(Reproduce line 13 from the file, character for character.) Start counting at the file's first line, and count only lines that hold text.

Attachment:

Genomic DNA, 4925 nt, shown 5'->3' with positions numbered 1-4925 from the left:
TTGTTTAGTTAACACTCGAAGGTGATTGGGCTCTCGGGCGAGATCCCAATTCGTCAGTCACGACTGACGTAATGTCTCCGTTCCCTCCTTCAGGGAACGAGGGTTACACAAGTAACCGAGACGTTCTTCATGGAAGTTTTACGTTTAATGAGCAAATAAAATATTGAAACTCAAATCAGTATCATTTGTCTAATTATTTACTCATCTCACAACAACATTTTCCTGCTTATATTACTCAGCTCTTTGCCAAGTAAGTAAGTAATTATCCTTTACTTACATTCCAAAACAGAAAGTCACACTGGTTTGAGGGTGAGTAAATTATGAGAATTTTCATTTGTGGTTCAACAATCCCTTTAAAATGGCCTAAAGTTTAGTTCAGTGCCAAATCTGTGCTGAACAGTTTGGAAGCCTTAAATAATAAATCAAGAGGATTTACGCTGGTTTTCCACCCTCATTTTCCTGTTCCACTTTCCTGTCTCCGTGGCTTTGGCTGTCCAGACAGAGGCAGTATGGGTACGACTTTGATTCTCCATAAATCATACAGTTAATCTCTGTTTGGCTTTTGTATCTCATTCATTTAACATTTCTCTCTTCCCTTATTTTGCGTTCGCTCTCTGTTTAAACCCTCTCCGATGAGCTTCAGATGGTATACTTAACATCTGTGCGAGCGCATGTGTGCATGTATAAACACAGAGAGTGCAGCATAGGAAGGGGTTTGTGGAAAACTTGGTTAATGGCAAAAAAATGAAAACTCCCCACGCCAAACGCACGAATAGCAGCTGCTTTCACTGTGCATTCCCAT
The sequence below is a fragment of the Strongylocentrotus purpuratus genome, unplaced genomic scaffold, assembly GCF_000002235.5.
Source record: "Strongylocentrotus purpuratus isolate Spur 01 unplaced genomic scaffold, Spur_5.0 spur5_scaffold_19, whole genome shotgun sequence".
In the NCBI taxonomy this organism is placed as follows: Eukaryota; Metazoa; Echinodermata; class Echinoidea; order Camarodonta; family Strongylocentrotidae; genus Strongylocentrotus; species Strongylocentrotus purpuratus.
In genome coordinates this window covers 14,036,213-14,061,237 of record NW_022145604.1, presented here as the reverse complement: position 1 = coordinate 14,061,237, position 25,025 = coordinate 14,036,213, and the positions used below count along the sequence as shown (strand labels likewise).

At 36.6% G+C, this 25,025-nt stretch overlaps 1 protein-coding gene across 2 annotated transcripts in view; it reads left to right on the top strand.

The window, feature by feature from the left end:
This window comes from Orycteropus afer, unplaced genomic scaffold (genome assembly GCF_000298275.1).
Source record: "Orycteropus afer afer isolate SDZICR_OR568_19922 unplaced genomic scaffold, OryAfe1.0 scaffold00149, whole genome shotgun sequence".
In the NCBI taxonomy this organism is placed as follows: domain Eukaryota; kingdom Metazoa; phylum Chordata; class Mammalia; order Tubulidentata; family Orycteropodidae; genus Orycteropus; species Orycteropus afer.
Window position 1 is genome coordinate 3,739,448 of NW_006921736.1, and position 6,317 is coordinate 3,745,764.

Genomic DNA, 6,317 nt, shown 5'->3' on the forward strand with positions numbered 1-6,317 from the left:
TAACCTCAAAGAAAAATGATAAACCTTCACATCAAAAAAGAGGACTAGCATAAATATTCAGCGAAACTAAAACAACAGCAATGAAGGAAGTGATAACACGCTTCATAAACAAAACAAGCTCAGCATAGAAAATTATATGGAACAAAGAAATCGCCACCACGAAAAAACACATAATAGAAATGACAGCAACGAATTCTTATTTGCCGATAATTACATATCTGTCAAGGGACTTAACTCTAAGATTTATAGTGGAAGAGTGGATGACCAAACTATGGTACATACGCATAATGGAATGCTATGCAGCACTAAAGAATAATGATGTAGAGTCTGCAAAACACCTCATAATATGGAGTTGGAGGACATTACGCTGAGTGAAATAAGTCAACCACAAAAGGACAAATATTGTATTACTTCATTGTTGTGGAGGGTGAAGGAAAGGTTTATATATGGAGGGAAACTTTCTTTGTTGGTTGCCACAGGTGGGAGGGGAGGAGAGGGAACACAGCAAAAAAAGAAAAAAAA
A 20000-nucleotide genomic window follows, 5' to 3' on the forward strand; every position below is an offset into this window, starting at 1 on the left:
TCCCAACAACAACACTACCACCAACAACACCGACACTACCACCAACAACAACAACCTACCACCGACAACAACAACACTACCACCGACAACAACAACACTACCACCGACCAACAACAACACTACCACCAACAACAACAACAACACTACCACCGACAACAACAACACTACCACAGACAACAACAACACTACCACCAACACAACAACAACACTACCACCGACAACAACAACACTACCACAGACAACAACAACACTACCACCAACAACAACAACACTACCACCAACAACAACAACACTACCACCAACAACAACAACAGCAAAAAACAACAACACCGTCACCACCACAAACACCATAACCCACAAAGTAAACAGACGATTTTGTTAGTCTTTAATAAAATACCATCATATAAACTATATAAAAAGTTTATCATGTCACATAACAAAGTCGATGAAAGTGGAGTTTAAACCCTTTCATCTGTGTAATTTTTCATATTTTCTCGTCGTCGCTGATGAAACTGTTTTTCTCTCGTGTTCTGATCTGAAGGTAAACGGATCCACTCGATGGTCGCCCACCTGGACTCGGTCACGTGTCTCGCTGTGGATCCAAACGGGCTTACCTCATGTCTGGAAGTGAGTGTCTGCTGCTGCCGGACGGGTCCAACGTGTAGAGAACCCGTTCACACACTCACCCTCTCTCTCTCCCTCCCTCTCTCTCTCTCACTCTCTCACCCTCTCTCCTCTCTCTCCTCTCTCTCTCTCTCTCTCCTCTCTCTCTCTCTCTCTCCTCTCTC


Genomic DNA, 6,317 nt, shown 5'->3' on the forward strand with positions numbered 1-6,317 from the left: